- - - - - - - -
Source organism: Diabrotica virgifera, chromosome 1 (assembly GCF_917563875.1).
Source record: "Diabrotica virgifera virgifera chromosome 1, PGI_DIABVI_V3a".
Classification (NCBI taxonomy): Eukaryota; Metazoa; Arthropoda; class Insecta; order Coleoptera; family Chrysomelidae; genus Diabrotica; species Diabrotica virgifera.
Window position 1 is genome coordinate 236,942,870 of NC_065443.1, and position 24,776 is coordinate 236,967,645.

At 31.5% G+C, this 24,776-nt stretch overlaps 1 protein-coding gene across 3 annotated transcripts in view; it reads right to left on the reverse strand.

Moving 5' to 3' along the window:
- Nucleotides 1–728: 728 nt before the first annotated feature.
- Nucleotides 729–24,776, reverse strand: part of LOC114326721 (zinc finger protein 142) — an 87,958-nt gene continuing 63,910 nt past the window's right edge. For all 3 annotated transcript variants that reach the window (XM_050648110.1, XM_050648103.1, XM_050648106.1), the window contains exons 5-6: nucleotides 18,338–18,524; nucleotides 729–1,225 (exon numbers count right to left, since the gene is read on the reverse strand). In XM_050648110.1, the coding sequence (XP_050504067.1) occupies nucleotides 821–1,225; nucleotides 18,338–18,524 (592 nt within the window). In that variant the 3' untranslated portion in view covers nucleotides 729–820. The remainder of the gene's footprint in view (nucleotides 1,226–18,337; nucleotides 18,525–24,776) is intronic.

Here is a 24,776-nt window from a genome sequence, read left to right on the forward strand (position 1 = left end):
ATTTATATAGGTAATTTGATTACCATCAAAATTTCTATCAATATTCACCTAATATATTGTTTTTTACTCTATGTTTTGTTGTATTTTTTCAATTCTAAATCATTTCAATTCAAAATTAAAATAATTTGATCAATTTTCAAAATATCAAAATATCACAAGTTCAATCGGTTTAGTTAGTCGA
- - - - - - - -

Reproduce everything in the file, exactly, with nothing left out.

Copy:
Source organism: Diabrotica virgifera, chromosome 1 (assembly GCF_917563875.1).
Source record: "Diabrotica virgifera virgifera chromosome 1, PGI_DIABVI_V3a".
Classification (NCBI taxonomy): Eukaryota; Metazoa; Arthropoda; class Insecta; order Coleoptera; family Chrysomelidae; genus Diabrotica; species Diabrotica virgifera.
Window position 1 is genome coordinate 236,942,870 of NC_065443.1, and position 24,776 is coordinate 236,967,645.

At 31.5% G+C, this 24,776-nt stretch overlaps 1 protein-coding gene across 3 annotated transcripts in view; it reads right to left on the reverse strand.

Moving 5' to 3' along the window:
- Nucleotides 1–728: 728 nt before the first annotated feature.
- Nucleotides 729–24,776, reverse strand: part of LOC114326721 (zinc finger protein 142) — an 87,958-nt gene continuing 63,910 nt past the window's right edge. For all 3 annotated transcript variants that reach the window (XM_050648110.1, XM_050648103.1, XM_050648106.1), the window contains exons 5-6: nucleotides 18,338–18,524; nucleotides 729–1,225 (exon numbers count right to left, since the gene is read on the reverse strand). In XM_050648110.1, the coding sequence (XP_050504067.1) occupies nucleotides 821–1,225; nucleotides 18,338–18,524 (592 nt within the window). In that variant the 3' untranslated portion in view covers nucleotides 729–820. The remainder of the gene's footprint in view (nucleotides 1,226–18,337; nucleotides 18,525–24,776) is intronic.

Here is a 24,776-nt window from a genome sequence, read left to right on the forward strand (position 1 = left end):
ATTTATATAGGTAATTTGATTACCATCAAAATTTCTATCAATATTCACCTAATATATTGTTTTTTACTCTATGTTTTGTTGTATTTTTTCAATTCTAAATCATTTCAATTCAAAATTAAAATAATTTGATCAATTTTCAAAATATCAAAATATCACAAGTTCAATCGGTTTAGTTAGTCGA